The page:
Plan view of plumbing runs.
Details to come.

Wednesday, January 11, 2012

Instant Paint Booth and HVLP Spraying

I want to paint the forward salon settee bits (masking any glue joints) before they are permanently installed. I realized that painting these bits by brush would take quite a large amount of time for both primer and color. So, I decided to take the plunge with HVLP spraying. HVLP stands for "high volume low pressure" and is a more efficient means of spraying than conventional pressure spraying. With HVLP, less paint is atomized into the air and more paint is directed to the target. We already had the HVLP equipment new stored away in a box for a couple years intended for another project that we never started.

Of course I need some sort of paint booth to contain the overspray. I sectioned off an 8 x 16 corner of the fence outside the shop with 2 x 4s and plastic sheeting. It is semi-permanent (until the next big wind storm rolls through).
Settee locker lid about to be shot.
I started shooting primer on the settee bits, experimenting with different adjustments on the gun. Lets just say I have no clue as to what I am doing (but you already knew that).  I am not that concerned with how perfect the finish turns out, since the settee bits will be concealed, or covered by cushions/upholstery. This makes the bits a perfect target for practice.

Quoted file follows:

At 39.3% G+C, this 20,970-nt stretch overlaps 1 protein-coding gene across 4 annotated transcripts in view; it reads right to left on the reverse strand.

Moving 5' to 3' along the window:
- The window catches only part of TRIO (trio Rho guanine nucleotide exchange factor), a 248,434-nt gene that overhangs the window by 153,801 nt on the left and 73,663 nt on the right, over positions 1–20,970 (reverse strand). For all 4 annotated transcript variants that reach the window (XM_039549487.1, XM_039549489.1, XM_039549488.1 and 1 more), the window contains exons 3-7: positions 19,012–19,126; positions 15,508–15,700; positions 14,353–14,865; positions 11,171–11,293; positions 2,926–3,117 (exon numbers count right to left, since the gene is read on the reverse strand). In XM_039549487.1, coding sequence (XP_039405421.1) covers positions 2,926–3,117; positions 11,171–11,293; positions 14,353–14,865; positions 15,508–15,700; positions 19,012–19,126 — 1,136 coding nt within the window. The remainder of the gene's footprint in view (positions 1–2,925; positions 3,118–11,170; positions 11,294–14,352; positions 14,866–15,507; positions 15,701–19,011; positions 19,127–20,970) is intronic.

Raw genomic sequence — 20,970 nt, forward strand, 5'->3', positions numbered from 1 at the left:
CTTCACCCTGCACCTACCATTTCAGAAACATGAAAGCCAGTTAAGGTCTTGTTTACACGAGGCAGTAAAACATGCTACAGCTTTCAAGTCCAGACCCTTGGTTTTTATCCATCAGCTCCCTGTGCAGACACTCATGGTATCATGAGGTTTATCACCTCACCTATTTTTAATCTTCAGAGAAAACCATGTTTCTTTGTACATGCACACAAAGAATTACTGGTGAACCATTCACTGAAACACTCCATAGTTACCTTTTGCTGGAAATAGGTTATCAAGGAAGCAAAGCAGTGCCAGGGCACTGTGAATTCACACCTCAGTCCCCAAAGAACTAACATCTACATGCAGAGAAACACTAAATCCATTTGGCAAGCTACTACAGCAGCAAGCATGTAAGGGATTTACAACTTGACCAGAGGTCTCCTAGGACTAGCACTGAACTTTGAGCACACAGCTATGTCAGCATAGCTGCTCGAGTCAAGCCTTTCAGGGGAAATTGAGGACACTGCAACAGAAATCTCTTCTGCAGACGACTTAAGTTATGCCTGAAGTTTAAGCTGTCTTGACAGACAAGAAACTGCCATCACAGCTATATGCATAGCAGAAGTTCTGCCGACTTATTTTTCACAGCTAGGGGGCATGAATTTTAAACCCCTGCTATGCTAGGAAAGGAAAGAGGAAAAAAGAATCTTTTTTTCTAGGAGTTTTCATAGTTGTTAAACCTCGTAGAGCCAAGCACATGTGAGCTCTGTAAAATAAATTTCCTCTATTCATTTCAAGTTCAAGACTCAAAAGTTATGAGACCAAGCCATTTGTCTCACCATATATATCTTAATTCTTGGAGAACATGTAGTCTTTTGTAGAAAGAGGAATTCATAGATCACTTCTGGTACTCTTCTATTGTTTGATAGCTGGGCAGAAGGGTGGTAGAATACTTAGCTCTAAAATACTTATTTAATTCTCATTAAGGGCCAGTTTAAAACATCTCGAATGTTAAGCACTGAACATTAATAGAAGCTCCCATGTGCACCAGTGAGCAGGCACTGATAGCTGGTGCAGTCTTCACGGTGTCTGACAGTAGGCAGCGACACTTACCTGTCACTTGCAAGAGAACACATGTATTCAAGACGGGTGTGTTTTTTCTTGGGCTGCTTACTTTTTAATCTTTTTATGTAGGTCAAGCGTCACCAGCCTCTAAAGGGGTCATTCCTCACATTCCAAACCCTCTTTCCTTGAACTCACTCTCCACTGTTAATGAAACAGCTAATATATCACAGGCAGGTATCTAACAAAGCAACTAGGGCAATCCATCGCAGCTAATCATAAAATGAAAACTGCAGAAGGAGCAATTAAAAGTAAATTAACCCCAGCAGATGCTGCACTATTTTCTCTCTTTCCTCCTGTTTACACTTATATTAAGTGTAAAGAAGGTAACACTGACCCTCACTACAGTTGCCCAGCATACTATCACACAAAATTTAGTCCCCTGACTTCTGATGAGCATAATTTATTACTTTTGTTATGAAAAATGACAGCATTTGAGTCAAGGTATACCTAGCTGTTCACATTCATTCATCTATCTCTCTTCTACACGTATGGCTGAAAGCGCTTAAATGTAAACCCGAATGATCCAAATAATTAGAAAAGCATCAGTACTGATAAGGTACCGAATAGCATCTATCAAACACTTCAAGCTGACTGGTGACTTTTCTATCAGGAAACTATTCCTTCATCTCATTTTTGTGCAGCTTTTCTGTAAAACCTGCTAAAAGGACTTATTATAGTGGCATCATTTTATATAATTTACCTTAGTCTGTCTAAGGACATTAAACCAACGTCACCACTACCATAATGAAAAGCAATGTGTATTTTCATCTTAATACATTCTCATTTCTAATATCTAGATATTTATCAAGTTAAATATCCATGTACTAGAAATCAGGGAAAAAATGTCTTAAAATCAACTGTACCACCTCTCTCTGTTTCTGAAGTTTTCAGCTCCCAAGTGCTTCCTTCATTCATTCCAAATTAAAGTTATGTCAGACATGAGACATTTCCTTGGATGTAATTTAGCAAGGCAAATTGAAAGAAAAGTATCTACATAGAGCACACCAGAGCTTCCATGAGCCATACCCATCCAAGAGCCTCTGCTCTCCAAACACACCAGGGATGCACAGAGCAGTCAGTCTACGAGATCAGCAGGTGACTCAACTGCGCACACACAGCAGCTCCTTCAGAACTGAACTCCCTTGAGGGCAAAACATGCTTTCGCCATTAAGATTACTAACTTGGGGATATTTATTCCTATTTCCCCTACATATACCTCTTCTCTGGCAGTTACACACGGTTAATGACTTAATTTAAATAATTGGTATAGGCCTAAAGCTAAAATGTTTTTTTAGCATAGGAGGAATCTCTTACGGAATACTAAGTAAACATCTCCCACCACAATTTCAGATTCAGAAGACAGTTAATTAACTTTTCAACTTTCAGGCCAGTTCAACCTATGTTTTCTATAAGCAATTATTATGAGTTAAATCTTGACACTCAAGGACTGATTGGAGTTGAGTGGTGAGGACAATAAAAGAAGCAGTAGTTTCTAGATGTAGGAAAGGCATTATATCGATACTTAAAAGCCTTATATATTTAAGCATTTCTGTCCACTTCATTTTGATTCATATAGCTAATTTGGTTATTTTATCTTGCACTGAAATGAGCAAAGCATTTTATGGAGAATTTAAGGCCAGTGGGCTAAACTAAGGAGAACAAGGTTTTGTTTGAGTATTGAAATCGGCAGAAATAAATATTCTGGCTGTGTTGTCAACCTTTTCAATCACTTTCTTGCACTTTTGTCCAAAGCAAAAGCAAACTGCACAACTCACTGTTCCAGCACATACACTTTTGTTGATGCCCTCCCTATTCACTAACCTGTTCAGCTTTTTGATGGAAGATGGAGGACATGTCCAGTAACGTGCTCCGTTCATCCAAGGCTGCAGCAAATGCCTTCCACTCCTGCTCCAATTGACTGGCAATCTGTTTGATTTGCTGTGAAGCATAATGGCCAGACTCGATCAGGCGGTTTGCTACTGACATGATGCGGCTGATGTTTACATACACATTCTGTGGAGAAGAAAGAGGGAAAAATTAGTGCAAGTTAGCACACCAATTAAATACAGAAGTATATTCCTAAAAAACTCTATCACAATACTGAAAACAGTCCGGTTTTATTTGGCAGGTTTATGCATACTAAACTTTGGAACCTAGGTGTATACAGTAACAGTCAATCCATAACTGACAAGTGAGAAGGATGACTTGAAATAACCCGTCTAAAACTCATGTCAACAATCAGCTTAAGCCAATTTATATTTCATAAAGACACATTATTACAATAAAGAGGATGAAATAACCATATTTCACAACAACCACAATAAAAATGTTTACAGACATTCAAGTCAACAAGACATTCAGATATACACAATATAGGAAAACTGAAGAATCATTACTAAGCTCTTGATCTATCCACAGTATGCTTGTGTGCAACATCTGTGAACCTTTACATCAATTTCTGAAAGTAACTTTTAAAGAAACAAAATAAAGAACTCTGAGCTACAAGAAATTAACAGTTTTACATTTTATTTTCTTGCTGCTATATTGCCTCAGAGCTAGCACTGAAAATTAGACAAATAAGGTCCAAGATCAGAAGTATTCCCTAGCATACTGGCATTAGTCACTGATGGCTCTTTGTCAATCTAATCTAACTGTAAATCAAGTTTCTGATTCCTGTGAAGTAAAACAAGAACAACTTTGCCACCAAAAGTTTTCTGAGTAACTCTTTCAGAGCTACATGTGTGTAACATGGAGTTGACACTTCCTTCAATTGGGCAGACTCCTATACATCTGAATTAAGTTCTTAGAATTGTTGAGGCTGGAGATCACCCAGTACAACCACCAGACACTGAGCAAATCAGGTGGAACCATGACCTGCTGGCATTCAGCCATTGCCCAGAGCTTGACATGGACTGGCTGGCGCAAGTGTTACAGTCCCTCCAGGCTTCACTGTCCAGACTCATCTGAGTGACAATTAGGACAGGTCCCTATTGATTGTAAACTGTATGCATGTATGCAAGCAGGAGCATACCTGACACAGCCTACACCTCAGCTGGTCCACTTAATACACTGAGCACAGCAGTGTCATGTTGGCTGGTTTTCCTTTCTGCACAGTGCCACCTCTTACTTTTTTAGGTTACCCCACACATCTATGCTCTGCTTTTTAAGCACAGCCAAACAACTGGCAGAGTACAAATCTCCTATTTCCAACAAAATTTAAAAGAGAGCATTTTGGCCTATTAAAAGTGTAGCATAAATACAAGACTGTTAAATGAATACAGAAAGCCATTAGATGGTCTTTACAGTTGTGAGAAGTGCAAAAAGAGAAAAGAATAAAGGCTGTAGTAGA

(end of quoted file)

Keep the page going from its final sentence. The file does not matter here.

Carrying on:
The pieces are primed with Interlux Pre-Kote White primer (their general purpose primer for single part paints). They will be topcoated with Interlux bilgekote, tinted off-white.

Saturday, January 07, 2012

Forward Salon Settee Dryfit

Everything is all cut and dry-fitted. I stopped when I noticed I was agonizing over a couple millimeters. Not perfect, but the imperfect bits will be covered by cushions and upholstery, and thats ok, right?

Port side settee

Starboard side settee
Next comes paint, glue and screws.

Wednesday, January 04, 2012

E-Board

Special ordered over three months ago, and just in time for the new year, my two sheets of King E-Board came in. This is from the same company that makes King Starboard (a handy, plastic material that can be cut and assembled like plywood).

E-board is designed to simplify wiring and plumbing installations. It is a 4x8 sheet of 3/16" polymer plastic that has little raised "loops" molded into it that can be threaded with a zip tie. My idea is to clad the engine room with this stuff, then run the wiring and plumbing over it using zip ties. The motive behind this is that, over time, I fully expect "redo" wire runs and plumbing as equipment is added and removed. Having this stuff on the engine room walls will make the job easy. Just snip the old zip ties, remove or re-run the wire and hoses, with new zip ties. No more chewing up the walls with tapping screws for cushion clamps or other sorts of attachment doo-dads.

More on this later.